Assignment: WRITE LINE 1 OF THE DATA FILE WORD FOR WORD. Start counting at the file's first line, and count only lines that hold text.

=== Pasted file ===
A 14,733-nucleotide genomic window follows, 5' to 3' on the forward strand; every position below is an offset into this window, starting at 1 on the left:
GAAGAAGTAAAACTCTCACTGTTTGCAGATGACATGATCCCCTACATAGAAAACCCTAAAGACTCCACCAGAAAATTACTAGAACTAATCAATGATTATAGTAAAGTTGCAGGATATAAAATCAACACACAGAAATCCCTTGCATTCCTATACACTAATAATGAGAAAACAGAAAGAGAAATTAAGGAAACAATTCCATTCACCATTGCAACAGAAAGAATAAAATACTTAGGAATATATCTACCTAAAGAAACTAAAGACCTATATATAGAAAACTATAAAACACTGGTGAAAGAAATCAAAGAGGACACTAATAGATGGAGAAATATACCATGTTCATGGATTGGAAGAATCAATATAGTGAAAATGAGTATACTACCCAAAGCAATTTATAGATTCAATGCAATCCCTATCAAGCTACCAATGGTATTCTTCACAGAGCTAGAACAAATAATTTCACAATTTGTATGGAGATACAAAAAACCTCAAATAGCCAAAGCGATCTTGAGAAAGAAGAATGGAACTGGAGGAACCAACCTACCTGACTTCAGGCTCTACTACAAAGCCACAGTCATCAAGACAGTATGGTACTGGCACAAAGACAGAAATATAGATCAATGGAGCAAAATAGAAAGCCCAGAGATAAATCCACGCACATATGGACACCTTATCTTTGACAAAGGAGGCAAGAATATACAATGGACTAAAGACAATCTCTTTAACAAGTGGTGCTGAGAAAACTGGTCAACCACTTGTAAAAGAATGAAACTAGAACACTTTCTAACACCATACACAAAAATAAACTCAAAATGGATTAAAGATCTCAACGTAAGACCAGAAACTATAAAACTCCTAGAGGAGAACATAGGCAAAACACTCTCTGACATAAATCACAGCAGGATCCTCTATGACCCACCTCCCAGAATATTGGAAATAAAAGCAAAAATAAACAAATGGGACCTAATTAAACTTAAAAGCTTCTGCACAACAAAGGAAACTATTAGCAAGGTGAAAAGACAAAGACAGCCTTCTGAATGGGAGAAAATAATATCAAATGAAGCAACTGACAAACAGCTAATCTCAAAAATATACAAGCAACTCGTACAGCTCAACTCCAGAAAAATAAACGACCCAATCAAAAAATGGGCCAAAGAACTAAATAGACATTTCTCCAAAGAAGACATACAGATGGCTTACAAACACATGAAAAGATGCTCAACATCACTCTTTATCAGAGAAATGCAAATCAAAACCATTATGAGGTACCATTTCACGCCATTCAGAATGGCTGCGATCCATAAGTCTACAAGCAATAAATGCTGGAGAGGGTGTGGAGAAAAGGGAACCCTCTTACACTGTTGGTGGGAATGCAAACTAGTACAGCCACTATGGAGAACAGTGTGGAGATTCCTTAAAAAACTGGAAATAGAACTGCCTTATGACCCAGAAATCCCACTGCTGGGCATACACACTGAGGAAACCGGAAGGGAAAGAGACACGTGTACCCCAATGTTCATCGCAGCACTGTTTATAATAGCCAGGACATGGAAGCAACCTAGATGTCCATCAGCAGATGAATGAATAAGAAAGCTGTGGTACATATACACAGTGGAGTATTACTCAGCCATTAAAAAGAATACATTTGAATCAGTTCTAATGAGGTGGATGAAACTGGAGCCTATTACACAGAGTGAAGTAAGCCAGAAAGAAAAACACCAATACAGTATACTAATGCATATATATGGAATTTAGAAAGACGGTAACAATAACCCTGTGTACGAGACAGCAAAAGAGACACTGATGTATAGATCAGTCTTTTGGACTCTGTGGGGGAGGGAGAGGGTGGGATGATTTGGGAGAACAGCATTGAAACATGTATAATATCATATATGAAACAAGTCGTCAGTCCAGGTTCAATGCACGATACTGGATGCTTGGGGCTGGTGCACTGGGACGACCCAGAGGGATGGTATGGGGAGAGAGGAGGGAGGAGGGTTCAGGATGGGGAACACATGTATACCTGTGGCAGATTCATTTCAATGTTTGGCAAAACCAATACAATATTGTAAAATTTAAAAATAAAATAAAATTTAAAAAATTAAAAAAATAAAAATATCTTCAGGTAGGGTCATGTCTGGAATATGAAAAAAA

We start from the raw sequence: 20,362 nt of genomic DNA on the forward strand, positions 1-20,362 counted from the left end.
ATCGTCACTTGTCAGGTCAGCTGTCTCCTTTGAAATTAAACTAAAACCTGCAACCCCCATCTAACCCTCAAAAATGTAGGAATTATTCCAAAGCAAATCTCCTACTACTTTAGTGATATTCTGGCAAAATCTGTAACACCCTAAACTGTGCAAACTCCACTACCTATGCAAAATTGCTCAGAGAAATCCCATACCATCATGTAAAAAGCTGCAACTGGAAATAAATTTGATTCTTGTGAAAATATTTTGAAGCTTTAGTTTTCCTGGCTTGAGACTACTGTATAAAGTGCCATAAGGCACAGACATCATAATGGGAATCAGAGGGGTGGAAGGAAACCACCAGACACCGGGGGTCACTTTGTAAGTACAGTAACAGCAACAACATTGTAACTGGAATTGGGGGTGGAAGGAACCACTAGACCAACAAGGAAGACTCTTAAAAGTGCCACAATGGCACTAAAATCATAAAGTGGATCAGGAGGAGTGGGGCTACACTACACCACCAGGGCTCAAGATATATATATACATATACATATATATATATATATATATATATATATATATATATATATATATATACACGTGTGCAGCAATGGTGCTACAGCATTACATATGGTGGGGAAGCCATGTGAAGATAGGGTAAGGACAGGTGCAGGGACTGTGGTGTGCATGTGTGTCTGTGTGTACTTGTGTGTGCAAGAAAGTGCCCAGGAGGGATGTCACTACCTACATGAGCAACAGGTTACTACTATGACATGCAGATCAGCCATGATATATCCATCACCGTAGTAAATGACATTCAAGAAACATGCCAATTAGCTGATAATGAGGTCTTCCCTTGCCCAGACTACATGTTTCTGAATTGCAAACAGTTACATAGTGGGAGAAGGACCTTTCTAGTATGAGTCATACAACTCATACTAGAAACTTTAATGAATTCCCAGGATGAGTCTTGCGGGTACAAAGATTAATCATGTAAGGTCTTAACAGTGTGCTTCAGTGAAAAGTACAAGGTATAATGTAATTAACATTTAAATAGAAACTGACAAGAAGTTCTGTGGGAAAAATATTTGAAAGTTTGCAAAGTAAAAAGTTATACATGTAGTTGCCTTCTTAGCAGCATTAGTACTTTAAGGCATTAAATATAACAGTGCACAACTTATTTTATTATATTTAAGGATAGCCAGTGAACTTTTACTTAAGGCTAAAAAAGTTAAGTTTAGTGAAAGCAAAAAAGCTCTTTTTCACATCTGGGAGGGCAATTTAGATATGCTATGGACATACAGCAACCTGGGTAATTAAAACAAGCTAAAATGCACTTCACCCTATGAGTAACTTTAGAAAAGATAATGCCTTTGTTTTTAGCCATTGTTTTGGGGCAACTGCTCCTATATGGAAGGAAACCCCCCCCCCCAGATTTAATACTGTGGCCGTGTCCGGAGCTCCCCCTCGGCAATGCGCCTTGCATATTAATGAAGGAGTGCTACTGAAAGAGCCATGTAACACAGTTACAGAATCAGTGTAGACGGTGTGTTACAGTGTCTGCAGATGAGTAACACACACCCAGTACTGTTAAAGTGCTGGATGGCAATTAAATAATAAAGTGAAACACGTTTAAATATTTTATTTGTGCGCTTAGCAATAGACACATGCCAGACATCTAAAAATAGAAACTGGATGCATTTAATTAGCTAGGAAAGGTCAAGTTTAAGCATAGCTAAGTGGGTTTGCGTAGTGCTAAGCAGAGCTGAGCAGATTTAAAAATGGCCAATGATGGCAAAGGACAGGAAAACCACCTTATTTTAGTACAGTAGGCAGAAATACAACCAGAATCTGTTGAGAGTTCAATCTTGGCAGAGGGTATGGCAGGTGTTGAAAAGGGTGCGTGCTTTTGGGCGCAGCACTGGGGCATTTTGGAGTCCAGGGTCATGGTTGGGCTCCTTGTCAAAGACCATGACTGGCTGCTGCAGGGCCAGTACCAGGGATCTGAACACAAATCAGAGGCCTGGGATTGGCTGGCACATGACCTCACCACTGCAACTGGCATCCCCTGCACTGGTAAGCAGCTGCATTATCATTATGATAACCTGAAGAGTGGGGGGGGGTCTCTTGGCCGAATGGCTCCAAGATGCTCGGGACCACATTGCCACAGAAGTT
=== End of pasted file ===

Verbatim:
A 14,733-nucleotide genomic window follows, 5' to 3' on the forward strand; every position below is an offset into this window, starting at 1 on the left: